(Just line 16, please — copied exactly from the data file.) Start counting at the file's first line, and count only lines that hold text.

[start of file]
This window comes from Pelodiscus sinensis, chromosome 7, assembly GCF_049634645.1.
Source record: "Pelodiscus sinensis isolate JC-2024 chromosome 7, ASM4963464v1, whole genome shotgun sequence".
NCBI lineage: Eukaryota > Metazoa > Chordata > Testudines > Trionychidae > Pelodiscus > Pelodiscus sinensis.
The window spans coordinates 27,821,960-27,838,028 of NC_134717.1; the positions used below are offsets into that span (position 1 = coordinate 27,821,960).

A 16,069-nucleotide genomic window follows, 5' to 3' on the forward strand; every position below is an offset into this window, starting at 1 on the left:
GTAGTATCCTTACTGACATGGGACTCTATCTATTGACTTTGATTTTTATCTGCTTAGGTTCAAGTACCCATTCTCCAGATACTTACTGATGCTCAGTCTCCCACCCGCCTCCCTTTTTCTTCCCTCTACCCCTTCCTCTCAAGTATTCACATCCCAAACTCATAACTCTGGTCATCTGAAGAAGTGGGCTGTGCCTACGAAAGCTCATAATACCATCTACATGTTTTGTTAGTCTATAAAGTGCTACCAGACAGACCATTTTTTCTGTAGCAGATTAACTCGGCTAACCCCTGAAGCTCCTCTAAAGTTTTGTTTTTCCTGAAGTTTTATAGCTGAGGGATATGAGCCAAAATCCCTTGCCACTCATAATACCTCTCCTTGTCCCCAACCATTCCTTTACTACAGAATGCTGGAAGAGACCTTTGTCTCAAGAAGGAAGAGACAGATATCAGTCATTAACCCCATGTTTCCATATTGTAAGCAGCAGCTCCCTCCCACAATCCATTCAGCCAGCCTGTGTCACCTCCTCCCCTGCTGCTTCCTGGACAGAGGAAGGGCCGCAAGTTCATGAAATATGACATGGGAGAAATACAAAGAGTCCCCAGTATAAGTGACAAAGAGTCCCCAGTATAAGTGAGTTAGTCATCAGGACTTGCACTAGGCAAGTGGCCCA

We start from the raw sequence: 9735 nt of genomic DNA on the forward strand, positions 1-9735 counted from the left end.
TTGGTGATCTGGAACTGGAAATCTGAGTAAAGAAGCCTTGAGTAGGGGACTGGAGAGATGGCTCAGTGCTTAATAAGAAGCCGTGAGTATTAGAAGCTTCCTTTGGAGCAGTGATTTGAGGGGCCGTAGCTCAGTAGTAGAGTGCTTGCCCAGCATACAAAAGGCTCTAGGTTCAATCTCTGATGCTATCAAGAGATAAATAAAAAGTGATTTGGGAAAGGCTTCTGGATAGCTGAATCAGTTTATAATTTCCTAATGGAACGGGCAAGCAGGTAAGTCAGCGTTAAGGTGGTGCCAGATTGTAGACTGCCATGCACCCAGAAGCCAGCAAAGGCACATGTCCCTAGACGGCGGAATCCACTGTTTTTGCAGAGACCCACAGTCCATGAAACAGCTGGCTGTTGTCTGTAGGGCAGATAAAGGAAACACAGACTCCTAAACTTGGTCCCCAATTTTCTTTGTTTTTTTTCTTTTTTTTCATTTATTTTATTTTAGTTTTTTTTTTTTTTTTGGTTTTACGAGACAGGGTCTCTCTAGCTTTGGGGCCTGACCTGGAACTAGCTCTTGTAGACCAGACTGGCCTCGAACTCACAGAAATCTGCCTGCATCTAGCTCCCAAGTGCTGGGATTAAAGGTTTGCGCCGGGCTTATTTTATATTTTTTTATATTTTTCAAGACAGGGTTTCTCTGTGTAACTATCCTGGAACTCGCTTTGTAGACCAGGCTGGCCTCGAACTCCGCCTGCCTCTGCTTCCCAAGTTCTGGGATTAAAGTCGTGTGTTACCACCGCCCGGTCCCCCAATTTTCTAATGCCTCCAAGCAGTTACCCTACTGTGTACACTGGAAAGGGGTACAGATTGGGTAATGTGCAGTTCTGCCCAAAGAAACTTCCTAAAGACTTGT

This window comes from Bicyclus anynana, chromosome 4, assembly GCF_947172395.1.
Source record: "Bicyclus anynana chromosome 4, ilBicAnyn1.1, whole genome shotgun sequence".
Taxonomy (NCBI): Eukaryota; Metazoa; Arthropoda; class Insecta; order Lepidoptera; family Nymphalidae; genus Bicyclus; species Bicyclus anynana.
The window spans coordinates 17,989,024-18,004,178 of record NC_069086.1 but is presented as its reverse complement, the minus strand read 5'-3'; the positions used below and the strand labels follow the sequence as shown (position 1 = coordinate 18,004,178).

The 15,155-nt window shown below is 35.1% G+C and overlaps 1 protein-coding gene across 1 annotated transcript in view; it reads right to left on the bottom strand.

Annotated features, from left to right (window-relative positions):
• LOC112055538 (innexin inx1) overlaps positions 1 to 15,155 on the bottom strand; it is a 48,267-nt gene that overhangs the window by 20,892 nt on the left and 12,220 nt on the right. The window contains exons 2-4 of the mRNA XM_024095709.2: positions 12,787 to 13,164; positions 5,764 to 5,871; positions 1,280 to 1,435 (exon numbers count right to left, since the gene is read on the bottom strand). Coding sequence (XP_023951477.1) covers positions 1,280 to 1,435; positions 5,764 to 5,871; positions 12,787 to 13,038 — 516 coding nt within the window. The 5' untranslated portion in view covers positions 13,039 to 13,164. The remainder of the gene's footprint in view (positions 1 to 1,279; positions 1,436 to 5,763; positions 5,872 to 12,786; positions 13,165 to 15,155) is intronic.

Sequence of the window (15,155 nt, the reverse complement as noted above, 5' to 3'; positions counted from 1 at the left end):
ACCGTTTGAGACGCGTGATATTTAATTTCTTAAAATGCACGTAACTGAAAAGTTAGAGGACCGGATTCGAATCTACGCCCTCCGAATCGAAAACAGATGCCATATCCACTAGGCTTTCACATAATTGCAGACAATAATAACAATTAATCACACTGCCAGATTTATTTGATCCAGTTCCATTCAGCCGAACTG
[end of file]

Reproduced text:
Sequence of the window (15,155 nt, the reverse complement as noted above, 5' to 3'; positions counted from 1 at the left end):